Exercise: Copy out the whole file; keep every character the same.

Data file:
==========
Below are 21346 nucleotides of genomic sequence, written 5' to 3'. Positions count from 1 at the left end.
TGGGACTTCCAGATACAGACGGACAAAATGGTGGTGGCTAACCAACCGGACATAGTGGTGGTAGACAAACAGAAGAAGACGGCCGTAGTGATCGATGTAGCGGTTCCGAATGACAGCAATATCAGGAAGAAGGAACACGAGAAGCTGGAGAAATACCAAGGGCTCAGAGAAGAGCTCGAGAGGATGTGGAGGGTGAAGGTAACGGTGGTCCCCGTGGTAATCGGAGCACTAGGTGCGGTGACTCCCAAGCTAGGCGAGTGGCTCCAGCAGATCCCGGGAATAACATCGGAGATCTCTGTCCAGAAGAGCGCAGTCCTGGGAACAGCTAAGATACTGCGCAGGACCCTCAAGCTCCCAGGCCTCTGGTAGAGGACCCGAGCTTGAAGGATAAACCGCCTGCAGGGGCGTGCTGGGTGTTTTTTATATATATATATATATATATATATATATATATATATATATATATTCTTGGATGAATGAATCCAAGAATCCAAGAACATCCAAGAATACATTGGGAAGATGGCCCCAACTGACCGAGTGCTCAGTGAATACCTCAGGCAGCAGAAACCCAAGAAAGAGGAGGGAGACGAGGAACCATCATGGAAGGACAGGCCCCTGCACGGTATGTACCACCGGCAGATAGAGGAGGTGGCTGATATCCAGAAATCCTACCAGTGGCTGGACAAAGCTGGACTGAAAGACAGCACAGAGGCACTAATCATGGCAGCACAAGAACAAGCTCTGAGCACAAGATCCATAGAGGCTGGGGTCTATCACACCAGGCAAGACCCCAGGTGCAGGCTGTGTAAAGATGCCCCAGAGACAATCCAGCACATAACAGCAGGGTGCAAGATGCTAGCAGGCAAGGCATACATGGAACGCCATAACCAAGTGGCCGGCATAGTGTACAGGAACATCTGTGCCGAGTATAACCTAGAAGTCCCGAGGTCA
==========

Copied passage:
Below are 21346 nucleotides of genomic sequence, written 5' to 3'. Positions count from 1 at the left end.
TGGGACTTCCAGATACAGACGGACAAAATGGTGGTGGCTAACCAACCGGACATAGTGGTGGTAGACAAACAGAAGAAGACGGCCGTAGTGATCGATGTAGCGGTTCCGAATGACAGCAATATCAGGAAGAAGGAACACGAGAAGCTGGAGAAATACCAAGGGCTCAGAGAAGAGCTCGAGAGGATGTGGAGGGTGAAGGTAACGGTGGTCCCCGTGGTAATCGGAGCACTAGGTGCGGTGACTCCCAAGCTAGGCGAGTGGCTCCAGCAGATCCCGGGAATAACATCGGAGATCTCTGTCCAGAAGAGCGCAGTCCTGGGAACAGCTAAGATACTGCGCAGGACCCTCAAGCTCCCAGGCCTCTGGTAGAGGACCCGAGCTTGAAGGATAAACCGCCTGCAGGGGCGTGCTGGGTGTTTTTTATATATATATATATATATATATATATATATATATATATATATATTCTTGGATGAATGAATCCAAGAATCCAAGAACATCCAAGAATACATTGGGAAGATGGCCCCAACTGACCGAGTGCTCAGTGAATACCTCAGGCAGCAGAAACCCAAGAAAGAGGAGGGAGACGAGGAACCATCATGGAAGGACAGGCCCCTGCACGGTATGTACCACCGGCAGATAGAGGAGGTGGCTGATATCCAGAAATCCTACCAGTGGCTGGACAAAGCTGGACTGAAAGACAGCACAGAGGCACTAATCATGGCAGCACAAGAACAAGCTCTGAGCACAAGATCCATAGAGGCTGGGGTCTATCACACCAGGCAAGACCCCAGGTGCAGGCTGTGTAAAGATGCCCCAGAGACAATCCAGCACATAACAGCAGGGTGCAAGATGCTAGCAGGCAAGGCATACATGGAACGCCATAACCAAGTGGCCGGCATAGTGTACAGGAACATCTGTGCCGAGTATAACCTAGAAGTCCCGAGGTCA